Tory divisions on Europe may have Cameron throwing knives
LONDON LETTER:THE CONSERVATIVE Party has rarely been more united in its general attitude to the European Union. Yet still the subject provokes divisions between a prime minister with limited room for manoeuvre and backbenchers who want to pull away.
During prime minister’s questions in the House of Commons yesterday, David Cameron squirmed in the face of probing attacks from Labour’s Ed Miliband, who highlighted his twists and turns on the opportunities offered by a new EU treaty.
Six weeks ago, Cameron offered his backbenchers the prospect of repatriating powers from Brussels; over employment laws, among other things, if EU heads of states ever sat down to discuss such a proposal. Now that they have, Cameron, as might have been predicted, has been confronted with the usual problems leaders face: competing aims, not all of which can be achieved, leaving choices ranging from the unpalatable to the awful.
Urged to show “bulldog spirit” by Tory MP Andrew Rosindell, Cameron waffled, before choosing to emphasise the primary targets: safeguarding the existence of the euro and protecting the City of London.
One after the other, Rosindell’s colleagues on the back benches demanded repatriation of powers, or complained that Cameron was supporting a policy that would create an undemocratic single government among the 17 euro zone states. Nine Tories in all came forward to pose questions, leading, bizarrely, to some private complaints from Cameron supporters in the Commons tea-rooms that Speaker John Bercow had called too many unfriendly questions.
Under a law passed this year, British voters will be given a referendum – the first since 1975 – if the UK signs up for any treaty that transfers more sovereignty to the EU, a transfer that Cameron never envisaged. However, sovereignty can be threatened even when a state’s signature is not on a treaty, since the creation of a core EU-17 would by its very existence impact on the relationship the remaining 10 would have with the European Union as a whole.
Daventry MP Chris Heaton Harris warns that a 17-strong caucus in the EU fundamentally changes the rules since the caucus would, under qualified majority voting, be able to able to overrule the UK and other non-EU states when they chose.
However, Cameron’s options are limited. He threatened to veto an EU treaty on Monday night, though such an act would leave the UK as an international pariah if London was seen to be blocking measure necessary to ensure the euro’s continued existence.
In an article in the Times published yesterday, Cameron emphasised his priorities, the Euro and the City of London, without mentioning his long-held desire to bring powers over other things back to London. For decades, British governments have not wanted to be involved in major EU change – bar, it can be said, the major exception of Margaret Thatcher’s role in the creation of the single market; yet they have feared the implications of others moving ahead on their own. Today, however, chancellor of the exchequer George Osborne has been the cheerleader for a euro zone deal, urging members to create a closer fiscal union among themselves to get their house in order.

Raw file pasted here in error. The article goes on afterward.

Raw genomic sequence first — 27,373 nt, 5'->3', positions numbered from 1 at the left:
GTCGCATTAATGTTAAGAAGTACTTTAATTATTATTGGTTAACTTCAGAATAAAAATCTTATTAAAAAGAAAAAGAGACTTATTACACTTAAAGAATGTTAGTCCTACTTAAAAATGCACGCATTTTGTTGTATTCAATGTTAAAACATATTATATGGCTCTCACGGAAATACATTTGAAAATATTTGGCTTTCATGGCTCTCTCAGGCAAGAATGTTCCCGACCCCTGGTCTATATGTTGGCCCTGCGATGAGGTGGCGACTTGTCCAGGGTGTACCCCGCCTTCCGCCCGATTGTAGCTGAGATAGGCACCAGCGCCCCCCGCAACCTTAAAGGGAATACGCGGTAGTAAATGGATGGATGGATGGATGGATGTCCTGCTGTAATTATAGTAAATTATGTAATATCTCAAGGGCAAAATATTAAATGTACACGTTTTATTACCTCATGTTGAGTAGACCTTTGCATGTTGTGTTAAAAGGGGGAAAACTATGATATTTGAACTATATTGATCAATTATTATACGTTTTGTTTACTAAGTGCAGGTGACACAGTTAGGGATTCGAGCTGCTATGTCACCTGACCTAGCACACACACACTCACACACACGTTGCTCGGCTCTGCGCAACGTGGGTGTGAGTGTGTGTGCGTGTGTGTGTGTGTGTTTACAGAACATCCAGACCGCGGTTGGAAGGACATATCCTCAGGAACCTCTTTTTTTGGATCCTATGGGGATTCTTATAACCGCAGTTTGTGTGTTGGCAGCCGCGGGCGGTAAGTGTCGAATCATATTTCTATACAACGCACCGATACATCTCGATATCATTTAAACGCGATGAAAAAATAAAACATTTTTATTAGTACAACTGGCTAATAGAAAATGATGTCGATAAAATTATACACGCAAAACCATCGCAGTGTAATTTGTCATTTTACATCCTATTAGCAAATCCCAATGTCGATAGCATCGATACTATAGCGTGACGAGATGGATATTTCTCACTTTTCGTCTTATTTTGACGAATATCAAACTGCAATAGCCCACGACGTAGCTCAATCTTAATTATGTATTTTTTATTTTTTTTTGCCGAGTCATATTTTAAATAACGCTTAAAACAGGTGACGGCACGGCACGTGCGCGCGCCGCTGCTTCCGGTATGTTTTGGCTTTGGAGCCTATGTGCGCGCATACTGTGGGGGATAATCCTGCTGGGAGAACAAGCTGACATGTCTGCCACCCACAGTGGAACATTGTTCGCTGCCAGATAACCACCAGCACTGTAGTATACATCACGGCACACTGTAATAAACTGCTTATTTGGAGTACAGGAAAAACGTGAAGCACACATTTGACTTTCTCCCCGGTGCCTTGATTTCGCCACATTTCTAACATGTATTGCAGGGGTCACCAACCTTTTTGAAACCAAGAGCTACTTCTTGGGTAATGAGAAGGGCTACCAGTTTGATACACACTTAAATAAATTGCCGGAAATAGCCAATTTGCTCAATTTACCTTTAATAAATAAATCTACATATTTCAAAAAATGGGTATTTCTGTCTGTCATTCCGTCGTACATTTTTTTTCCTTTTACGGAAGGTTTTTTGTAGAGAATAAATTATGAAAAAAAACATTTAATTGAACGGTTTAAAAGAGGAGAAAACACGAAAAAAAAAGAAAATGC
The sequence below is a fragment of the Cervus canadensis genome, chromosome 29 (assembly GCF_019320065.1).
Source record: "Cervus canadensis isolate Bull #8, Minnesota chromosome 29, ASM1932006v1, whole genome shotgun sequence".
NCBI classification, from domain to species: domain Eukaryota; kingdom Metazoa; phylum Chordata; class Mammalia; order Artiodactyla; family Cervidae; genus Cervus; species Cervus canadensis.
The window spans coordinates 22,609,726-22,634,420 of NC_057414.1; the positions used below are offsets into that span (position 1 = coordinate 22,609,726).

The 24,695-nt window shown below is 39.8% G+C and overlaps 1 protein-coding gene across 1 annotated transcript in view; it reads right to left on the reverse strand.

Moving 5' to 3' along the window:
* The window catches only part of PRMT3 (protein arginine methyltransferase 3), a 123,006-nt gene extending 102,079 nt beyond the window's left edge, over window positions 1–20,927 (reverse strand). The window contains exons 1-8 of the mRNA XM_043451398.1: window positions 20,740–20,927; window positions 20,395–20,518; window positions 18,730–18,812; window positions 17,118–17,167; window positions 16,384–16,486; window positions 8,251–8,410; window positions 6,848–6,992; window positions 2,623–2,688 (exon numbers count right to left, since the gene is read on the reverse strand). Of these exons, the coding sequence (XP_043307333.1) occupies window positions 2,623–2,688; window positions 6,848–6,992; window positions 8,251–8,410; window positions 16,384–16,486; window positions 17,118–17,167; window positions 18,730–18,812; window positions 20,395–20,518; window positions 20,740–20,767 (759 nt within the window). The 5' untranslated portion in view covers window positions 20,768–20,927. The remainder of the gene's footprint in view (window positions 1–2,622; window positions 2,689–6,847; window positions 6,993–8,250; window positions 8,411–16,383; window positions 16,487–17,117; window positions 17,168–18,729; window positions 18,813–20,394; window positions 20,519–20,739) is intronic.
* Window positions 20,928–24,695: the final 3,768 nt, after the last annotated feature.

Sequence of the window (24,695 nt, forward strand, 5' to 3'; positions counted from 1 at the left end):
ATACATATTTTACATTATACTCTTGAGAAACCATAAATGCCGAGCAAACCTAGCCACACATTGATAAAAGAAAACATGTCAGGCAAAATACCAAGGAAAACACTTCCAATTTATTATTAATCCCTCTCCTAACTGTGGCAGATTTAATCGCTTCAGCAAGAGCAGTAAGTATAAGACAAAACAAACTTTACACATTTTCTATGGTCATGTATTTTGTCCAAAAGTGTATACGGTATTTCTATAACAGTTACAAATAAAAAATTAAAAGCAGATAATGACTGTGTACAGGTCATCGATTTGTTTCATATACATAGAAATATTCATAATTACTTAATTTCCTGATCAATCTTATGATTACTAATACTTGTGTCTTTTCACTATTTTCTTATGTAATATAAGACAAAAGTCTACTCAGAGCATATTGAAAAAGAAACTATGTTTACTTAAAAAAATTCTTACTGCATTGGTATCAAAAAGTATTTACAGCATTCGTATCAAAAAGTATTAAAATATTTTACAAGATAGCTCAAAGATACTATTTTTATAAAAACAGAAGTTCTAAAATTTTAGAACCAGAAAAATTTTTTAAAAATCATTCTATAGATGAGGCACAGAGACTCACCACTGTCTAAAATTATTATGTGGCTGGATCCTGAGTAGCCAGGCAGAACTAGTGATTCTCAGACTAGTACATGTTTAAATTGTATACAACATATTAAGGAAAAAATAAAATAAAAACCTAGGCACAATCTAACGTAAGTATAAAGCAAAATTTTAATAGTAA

Such a deal would inevitably leave the UK on the margins. Many in the Conservative ranks would have no problem with such an outcome, along as they get a pound of flesh; but the City of London would rightly fear being surpassed in time by Frankfurt as a global financial centre. Even if Cameron gets platitudes about the City out of the EU summit, it is unlikely that he will get a promise that the proposal for a financial transaction tax will be dropped, since such issues, once put on the Brussels table, never go away. Former Cabinet minister John Redwood says Cameron enjoys “the best negotiating card” to win power back: “I and many colleagues feel the same, and I think the country feels the same.”Favouring a deal among the EU-17, Redwood, like others, nonetheless fears that the ripples from one would affect the UK: “It is very difficult keeping Britain out of all the powers that they have already taken or may take to try and complete their monetary union,” he said.
So, on repatriation Cameron faces impossible demands. But the parallel demands for a referendum are supported even within the Cabinet, for example by Northern Ireland secretary Owen Paterson.Yesterday, he told The Spectator magazine yesterday that one was inevitable if “there was a major fundamental change in our relationship, emerging from the creation of a new bloc” because “I think the pressure would build up”.
Paterson is now publicly on side with former Tory leader Iain Duncan-Smith, now secretary of state for work and pensions, who made his views on the subject known at the weekend.
Earlier this month, Paterson and Duncan-Smith dined at No 10 with Cameron in the kitchen of his family flat upstairs. The meal was interrupted by the appearance of a mouse – one of many roaming free in the building.
Cameron, it is said, uttered expletives about the infestation, despite the presence of Larry the Cat, and threw a fork, silver, of course, at the offending creature.
He may feel like throwing more sharp objects before this week is out.